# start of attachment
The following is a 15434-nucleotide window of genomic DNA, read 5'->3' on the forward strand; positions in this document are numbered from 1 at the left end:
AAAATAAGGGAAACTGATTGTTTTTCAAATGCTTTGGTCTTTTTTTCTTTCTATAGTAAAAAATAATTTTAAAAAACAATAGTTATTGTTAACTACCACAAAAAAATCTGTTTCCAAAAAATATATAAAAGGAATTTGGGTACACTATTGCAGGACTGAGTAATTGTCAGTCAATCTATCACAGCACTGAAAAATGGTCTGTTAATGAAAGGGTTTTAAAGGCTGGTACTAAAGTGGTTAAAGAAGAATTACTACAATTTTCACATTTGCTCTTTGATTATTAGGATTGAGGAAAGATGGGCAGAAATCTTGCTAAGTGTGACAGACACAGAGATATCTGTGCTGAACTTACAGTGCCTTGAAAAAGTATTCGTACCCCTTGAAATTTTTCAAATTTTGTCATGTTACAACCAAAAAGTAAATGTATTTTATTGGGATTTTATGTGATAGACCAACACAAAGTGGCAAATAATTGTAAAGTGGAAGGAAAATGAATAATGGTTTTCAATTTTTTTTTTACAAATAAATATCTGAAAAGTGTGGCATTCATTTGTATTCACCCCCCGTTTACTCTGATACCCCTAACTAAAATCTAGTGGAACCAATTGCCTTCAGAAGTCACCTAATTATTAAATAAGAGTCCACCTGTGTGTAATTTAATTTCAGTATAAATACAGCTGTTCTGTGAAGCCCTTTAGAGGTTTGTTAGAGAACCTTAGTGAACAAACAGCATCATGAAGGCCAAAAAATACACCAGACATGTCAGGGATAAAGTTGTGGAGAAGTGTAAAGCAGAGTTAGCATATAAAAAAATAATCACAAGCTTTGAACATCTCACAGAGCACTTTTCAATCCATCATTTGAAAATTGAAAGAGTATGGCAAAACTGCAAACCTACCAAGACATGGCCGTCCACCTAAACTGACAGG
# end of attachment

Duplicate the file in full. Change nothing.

The following is a 15434-nucleotide window of genomic DNA, read 5'->3' on the forward strand; positions in this document are numbered from 1 at the left end:
AAAATAAGGGAAACTGATTGTTTTTCAAATGCTTTGGTCTTTTTTTCTTTCTATAGTAAAAAATAATTTTAAAAAACAATAGTTATTGTTAACTACCACAAAAAAATCTGTTTCCAAAAAATATATAAAAGGAATTTGGGTACACTATTGCAGGACTGAGTAATTGTCAGTCAATCTATCACAGCACTGAAAAATGGTCTGTTAATGAAAGGGTTTTAAAGGCTGGTACTAAAGTGGTTAAAGAAGAATTACTACAATTTTCACATTTGCTCTTTGATTATTAGGATTGAGGAAAGATGGGCAGAAATCTTGCTAAGTGTGACAGACACAGAGATATCTGTGCTGAACTTACAGTGCCTTGAAAAAGTATTCGTACCCCTTGAAATTTTTCAAATTTTGTCATGTTACAACCAAAAAGTAAATGTATTTTATTGGGATTTTATGTGATAGACCAACACAAAGTGGCAAATAATTGTAAAGTGGAAGGAAAATGAATAATGGTTTTCAATTTTTTTTTTACAAATAAATATCTGAAAAGTGTGGCATTCATTTGTATTCACCCCCCGTTTACTCTGATACCCCTAACTAAAATCTAGTGGAACCAATTGCCTTCAGAAGTCACCTAATTATTAAATAAGAGTCCACCTGTGTGTAATTTAATTTCAGTATAAATACAGCTGTTCTGTGAAGCCCTTTAGAGGTTTGTTAGAGAACCTTAGTGAACAAACAGCATCATGAAGGCCAAAAAATACACCAGACATGTCAGGGATAAAGTTGTGGAGAAGTGTAAAGCAGAGTTAGCATATAAAAAAATAATCACAAGCTTTGAACATCTCACAGAGCACTTTTCAATCCATCATTTGAAAATTGAAAGAGTATGGCAAAACTGCAAACCTACCAAGACATGGCCGTCCACCTAAACTGACAGG